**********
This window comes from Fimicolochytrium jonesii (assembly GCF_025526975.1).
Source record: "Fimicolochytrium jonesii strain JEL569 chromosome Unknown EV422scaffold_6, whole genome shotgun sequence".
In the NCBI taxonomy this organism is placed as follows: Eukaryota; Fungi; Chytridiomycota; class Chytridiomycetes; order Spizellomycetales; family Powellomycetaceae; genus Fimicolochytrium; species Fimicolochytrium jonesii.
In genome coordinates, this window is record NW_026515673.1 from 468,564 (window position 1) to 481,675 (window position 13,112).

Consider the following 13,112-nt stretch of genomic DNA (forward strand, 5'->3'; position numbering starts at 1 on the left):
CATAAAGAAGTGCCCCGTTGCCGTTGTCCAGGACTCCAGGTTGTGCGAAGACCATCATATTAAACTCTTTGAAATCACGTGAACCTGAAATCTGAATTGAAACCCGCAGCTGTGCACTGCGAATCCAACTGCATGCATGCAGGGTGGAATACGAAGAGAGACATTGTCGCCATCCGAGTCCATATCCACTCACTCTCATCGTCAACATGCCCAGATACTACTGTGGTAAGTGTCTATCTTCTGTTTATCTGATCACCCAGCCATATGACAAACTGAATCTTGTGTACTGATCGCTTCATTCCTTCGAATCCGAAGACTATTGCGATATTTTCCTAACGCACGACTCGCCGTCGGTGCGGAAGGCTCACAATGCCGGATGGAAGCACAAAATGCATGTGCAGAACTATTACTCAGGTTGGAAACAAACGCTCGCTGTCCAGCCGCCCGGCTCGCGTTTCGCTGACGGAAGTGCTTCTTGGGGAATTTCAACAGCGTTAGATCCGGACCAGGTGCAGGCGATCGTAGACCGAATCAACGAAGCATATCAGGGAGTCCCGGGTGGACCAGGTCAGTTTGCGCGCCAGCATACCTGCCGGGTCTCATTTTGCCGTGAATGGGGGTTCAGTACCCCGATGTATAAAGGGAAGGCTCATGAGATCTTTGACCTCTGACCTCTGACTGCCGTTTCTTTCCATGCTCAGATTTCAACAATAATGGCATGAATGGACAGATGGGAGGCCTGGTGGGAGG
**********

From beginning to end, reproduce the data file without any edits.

This window comes from Fimicolochytrium jonesii (assembly GCF_025526975.1).
Source record: "Fimicolochytrium jonesii strain JEL569 chromosome Unknown EV422scaffold_6, whole genome shotgun sequence".
In the NCBI taxonomy this organism is placed as follows: Eukaryota; Fungi; Chytridiomycota; class Chytridiomycetes; order Spizellomycetales; family Powellomycetaceae; genus Fimicolochytrium; species Fimicolochytrium jonesii.
In genome coordinates, this window is record NW_026515673.1 from 468,564 (window position 1) to 481,675 (window position 13,112).

Consider the following 13,112-nt stretch of genomic DNA (forward strand, 5'->3'; position numbering starts at 1 on the left):
CATAAAGAAGTGCCCCGTTGCCGTTGTCCAGGACTCCAGGTTGTGCGAAGACCATCATATTAAACTCTTTGAAATCACGTGAACCTGAAATCTGAATTGAAACCCGCAGCTGTGCACTGCGAATCCAACTGCATGCATGCAGGGTGGAATACGAAGAGAGACATTGTCGCCATCCGAGTCCATATCCACTCACTCTCATCGTCAACATGCCCAGATACTACTGTGGTAAGTGTCTATCTTCTGTTTATCTGATCACCCAGCCATATGACAAACTGAATCTTGTGTACTGATCGCTTCATTCCTTCGAATCCGAAGACTATTGCGATATTTTCCTAACGCACGACTCGCCGTCGGTGCGGAAGGCTCACAATGCCGGATGGAAGCACAAAATGCATGTGCAGAACTATTACTCAGGTTGGAAACAAACGCTCGCTGTCCAGCCGCCCGGCTCGCGTTTCGCTGACGGAAGTGCTTCTTGGGGAATTTCAACAGCGTTAGATCCGGACCAGGTGCAGGCGATCGTAGACCGAATCAACGAAGCATATCAGGGAGTCCCGGGTGGACCAGGTCAGTTTGCGCGCCAGCATACCTGCCGGGTCTCATTTTGCCGTGAATGGGGGTTCAGTACCCCGATGTATAAAGGGAAGGCTCATGAGATCTTTGACCTCTGACCTCTGACTGCCGTTTCTTTCCATGCTCAGATTTCAACAATAATGGCATGAATGGACAGATGGGAGGCCTGGTGGGAGG